The Golden LEAF Foundation has awarded Elizabeth City State University $358,000 to help launch a two-year workforce training program that not only teaches employment skills, but also helps steer young people ages 18-24 toward a possible college education. The program, named “Project Gap,” will work to fill the gap in the workforce throughout the Northeastern North Carolina region.
The Golden LEAF Opportunities for Work Initiative is intended to support individuals with barriers to employment with job training to help fill local employer needs for a skilled workforce.
“Golden LEAF is dedicated to supporting the growth of critical industries in North Carolina,” said Scott T. Hamilton, Golden LEAF president and chief executive officer. “This project will help develop the skills needed to employ more people in quality jobs such as the health care, manufacturing, and information technology sectors in the Northeast.”
According ECSU’s vice chancellor for student affairs, Gary Brown, initially 25 area young men and women will be identified for participation in Project Gap. The program, he said, will teach “soft skills,” as well as expose participants to real-time skills employers are looking for in workers and eventually help 110 people become prepared for employment.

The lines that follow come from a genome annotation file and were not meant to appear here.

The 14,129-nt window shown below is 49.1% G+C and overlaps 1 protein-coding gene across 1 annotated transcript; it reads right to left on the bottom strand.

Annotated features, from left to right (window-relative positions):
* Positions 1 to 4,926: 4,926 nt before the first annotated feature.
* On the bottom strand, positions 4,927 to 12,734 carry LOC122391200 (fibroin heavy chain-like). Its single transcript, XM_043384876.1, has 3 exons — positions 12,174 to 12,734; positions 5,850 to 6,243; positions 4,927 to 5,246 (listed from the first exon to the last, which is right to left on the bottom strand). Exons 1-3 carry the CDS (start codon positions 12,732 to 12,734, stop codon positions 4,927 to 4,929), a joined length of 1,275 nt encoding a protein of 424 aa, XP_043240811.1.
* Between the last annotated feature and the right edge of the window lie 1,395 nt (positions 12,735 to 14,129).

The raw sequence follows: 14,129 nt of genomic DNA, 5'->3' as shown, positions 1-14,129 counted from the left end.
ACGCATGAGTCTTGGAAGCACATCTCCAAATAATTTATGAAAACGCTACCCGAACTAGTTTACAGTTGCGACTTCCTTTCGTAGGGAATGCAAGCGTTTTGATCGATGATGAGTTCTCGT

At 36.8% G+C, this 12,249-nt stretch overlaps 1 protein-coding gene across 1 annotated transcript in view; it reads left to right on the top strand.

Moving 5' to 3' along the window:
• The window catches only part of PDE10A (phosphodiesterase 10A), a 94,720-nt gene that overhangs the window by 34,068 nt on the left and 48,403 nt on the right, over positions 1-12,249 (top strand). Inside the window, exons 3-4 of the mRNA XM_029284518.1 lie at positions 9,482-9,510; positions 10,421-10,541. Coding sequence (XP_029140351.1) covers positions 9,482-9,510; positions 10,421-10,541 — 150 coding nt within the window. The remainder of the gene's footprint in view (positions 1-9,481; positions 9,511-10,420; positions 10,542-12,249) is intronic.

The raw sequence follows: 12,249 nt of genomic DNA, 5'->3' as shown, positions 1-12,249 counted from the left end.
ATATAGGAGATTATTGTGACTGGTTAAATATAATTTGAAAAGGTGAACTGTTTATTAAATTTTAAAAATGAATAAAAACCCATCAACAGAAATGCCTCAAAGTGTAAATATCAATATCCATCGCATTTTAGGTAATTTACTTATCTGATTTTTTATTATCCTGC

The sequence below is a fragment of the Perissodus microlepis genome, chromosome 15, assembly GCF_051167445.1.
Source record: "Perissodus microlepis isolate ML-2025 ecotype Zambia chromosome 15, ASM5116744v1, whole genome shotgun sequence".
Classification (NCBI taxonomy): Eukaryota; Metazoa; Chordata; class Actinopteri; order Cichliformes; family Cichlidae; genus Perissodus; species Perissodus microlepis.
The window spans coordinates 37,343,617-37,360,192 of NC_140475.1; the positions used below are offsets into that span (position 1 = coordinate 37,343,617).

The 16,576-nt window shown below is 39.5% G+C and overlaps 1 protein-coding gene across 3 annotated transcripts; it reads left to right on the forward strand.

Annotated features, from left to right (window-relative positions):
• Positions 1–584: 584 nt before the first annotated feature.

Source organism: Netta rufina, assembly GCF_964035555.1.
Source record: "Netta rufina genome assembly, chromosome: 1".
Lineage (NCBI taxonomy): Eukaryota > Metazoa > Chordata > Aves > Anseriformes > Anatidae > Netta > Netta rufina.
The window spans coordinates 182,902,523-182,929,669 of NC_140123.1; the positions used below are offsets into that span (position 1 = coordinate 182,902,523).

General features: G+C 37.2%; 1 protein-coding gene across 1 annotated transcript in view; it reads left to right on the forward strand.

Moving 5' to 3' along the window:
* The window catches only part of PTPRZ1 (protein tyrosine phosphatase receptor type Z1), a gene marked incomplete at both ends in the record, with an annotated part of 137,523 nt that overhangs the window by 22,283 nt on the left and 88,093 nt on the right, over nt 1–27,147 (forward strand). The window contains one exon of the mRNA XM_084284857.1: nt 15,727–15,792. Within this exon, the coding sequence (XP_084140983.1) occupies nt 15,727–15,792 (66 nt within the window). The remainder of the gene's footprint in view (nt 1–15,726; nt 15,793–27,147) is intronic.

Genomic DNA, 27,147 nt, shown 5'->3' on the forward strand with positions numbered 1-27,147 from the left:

“I think ECSU’s obligation as an economic center is not only to develop students, but to leverage resources, as well, for those who could possibly be ECSU students at some point in time,” said Mr. Brown.
Mr. Brown says ECSU is working with a number of area organizations including North Carolina Workforce Development and College of The Albemarle on the program. These institutions and area industry will work with the university to fill the region’s workforce gap.
Mr. Brown said the work to implement Project Gap begins this summer. The staff at ECSU will start by seeking job coaches and a project director to begin working as early as this fall.
Once the program launches, the 25 participants will learn, said Mr. Brown, about “the world of work.”
“What it is like when they show up for work,” he said. “How to manage interaction with conflict and things that don’t often get focused on. ECSU focuses on academic credentials but there is a level of need that is common in the workplace, that cuts across fields.”
This, said Mr. Brown, can apply to any type of employment. However, the training also helps focus on jobs that come available through area industry.
“So, this is to provide the polish for those individuals who might need a helping hand to stabilize their work histories,” he said.
Mr. Brown also said that because program participants will be directly exposed to life on campus during an intensive, week-long residential training session next summer, he hopes it will encourage them to go beyond their work training and work toward their academic credentials at ECSU.
“While they are progressing, they may decide to continue the progress they made and may want to choose ECSU as an option,” said Mr. Brown.